Russian and Eurasian Studies (RES)

Taught in Russian

RES-101 Elementary Russian

Fall. Credits: 4

The four-skills (listening, speaking, reading, and writing) introduction to the Russian Language with the focus on communicative skills development. Major structural topics include pronunciation and intonation, all six cases, basic conjugation patterns, and verbal aspect. By the end of the course the students will be able to initiate and sustain conversation on basic topics, write short compositions, read short authentic texts and comprehend their meaning, develop an understanding of the Russian culture through watching films and listening to songs.

Applies to requirement(s): Humanities; Language
Other Attribute(s): Speaking-Intensive
S. Nazarova
Coreq: RES-101L.

RES-102 Elementary Russian

Spring. Credits: 4

Continuation of Russian 101. A four-skills course, with increasing emphasis on reading and writing, that completes the study of basic grammar. Major topics include: predicting conjugation patterns, unprefixed and prefixed verbs of motion, complex sentences, time expressions, and strategies of vocabulary building. Students watch Russian films, read and discuss authentic texts.

Applies to requirement(s): Humanities; Language
Other Attribute(s): Speaking-Intensive
I. Kogel
Prereq: RES-101. Coreq: RES-102L.

RES-201 Intermediate Russian

Fall. Credits: 4

In-depth review of grammar topics and expansion of vocabulary with the goal of developing communicative proficiency. Readings include short stories, poetry, and newspaper articles. Students watch Russian films and discuss them orally and in writing. Classes are conducted mostly in Russian.

Applies to requirement(s): Humanities; Language
Other Attribute(s): Speaking-Intensive
S. Nazarova
Prereq: RES-101.

RES-202 Intermediate Russian

Spring. Credits: 4

Emphasis on increasing active command of grammar while focusing on conversational topics. Readings include poetry, short stories, and magazine and newspaper articles. Students watch and discuss Russian films. Classes are conducted mostly in Russian.

Applies to requirement(s): Humanities; Language
Other Attribute(s): Speaking-Intensive, Writing-Intensive
I. Kogel
Prereq: RES-201.

RES-251 Advanced Russian

Not Scheduled for This Year. Credits: 4

This course aims at expansion of students' vocabulary and improvement of both writing and speaking skills.The course is intended for students who have completed at least four semesters of Russian or the equivalent. Heritage learners of Russian (those who speak the language) will also benefit from the course. With a strong emphasis on integrating vocabulary in context, this course aims to help students advance their lexicon and grammar, increase fluency, and overcome speaking inhibitions. We will read and discuss a variety of texts including short stories, films, and articles.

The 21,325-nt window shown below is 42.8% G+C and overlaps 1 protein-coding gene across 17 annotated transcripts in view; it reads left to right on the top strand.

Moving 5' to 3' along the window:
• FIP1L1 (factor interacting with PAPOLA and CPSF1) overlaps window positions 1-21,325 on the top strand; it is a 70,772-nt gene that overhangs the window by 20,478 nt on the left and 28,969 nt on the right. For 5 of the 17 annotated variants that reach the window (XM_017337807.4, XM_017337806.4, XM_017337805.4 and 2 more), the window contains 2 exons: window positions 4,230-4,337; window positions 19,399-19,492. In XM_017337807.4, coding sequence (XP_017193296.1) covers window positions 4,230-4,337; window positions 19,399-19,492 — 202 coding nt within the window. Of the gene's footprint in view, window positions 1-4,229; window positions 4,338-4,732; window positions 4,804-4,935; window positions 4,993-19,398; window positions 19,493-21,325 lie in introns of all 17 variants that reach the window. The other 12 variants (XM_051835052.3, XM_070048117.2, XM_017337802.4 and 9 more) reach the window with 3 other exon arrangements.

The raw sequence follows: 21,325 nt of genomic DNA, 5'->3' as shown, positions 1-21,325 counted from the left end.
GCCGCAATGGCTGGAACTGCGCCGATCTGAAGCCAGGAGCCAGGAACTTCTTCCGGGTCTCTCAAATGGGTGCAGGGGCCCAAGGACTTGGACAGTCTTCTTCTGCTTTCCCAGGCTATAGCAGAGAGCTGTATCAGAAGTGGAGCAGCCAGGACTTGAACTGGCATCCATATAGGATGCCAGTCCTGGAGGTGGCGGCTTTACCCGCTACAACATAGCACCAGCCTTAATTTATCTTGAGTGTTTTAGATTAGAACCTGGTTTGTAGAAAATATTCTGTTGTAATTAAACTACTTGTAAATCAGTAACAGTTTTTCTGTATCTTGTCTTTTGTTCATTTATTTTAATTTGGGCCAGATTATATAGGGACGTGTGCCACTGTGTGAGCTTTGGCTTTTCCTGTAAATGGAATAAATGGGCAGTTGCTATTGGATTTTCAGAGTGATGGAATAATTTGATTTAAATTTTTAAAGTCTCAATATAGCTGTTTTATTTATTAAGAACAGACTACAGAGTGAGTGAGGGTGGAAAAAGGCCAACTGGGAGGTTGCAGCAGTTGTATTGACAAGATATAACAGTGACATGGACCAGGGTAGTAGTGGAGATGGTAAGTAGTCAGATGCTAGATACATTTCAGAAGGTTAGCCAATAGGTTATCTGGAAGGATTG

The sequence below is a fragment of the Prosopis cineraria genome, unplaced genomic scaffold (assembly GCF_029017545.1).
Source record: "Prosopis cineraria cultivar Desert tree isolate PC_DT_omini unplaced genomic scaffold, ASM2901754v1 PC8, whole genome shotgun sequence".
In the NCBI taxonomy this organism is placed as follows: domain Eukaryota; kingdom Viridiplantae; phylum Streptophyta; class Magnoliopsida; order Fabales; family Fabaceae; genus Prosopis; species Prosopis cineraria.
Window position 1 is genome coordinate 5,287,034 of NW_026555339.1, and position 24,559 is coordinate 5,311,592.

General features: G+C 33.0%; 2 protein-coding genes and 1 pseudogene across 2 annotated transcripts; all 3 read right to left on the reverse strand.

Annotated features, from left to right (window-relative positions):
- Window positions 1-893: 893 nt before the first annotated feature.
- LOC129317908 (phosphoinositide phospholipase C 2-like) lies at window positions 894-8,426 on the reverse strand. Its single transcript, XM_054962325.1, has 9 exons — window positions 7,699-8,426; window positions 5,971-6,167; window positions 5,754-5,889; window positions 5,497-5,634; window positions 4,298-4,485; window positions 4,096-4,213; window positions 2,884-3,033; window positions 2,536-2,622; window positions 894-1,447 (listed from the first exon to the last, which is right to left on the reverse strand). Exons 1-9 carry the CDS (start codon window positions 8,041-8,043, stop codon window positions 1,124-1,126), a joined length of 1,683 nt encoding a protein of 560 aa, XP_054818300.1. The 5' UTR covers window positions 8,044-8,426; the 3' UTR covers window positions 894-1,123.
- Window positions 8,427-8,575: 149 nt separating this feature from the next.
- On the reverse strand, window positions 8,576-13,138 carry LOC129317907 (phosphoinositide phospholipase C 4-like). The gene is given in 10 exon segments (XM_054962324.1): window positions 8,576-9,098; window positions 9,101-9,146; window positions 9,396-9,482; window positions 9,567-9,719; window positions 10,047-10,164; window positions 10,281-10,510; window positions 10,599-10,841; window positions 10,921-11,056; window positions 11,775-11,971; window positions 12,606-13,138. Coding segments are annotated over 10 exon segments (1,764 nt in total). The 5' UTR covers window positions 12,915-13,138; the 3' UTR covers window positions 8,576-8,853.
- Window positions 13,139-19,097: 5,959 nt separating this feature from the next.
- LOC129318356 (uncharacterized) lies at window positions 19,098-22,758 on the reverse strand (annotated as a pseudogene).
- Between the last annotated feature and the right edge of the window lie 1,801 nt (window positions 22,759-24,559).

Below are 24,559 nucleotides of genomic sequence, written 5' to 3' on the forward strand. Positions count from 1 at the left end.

S. Nazarova
Prereq: RES-202.

RES-252 Advanced Russian Film and Literature

Not Scheduled for This Year. Credits: 4

Students will read and discuss short stories and poems written by Russian writers in the 20th century and watch films based on literary works of that time. They will continue to work on oral and writing skills, and vocabulary. This course prepares students to express opinions, ideas, points of view, and critiques on prose and films, social issues and cultural phenomena using more complex and rich language.

Applies to requirement(s): Humanities
E. Dengub
Prereq: RES-251.
Notes: Taught in Russian.

Taught in English

RES-210 Great Books: The Literature of Nineteenth-Century Russia

Fall. Credits: 4

In no other culture has literature occupied the central role it enjoyed in nineteenth-century Russia. Political, social, and historical constraints propelled Russian writers into the roles of witness, prophet, and sage. Yet, far from being limited to the vast, dark 'Big Question' novels of legend, Russian literature offers much humor, lyricism, and fantasy. We will focus on the Russian novel as a reaction to western European forms of narrative and consider the recurring pattern of the strong heroine and the weak hero. Authors will include: Pushkin, Lermontov, Gogol, Turgenev, Tolstoy, Dostoevsky, and Chekhov.

Applies to requirement(s): Humanities
P. Scotto
Notes: Taught in English

RES-211 Topics inTwentieth-Century Russian Literature

RES-211MM Topics in Twentieth-Century Russian Literature: 'Diabolic Carnival: Bulgakov's Master and Margarita and Its Contexts'

Spring. Credits: 4

Mephistopheles in Moscow? The Gospel retold? At turns both wildly comic and metaphysically profound, Bulgakov's novel has been a cult classic since its unexpected discovery in 1967. This course will consider Bulgakov's masterpiece together with some of its literary, historical, and social contexts. Additional readings from Goethe, Gogol, E.T.A.Hoffman, Akhmatova, and others.

Applies to requirement(s): Humanities
P. Scotto
Notes: Taught in English

RES-213 War and Peace

Fall. Credits: 4

We will be engaged in a close reading of a translation of Tolstoy's epic novel War and Peace. Tolstoy's sweeping account of men and women caught up in Russia's desperate struggle to survive against the onslaught of Napoleon's army is often considered among the greatest novels. We will focus on Tolstoy's literary strategies, philosophy, and historical contexts.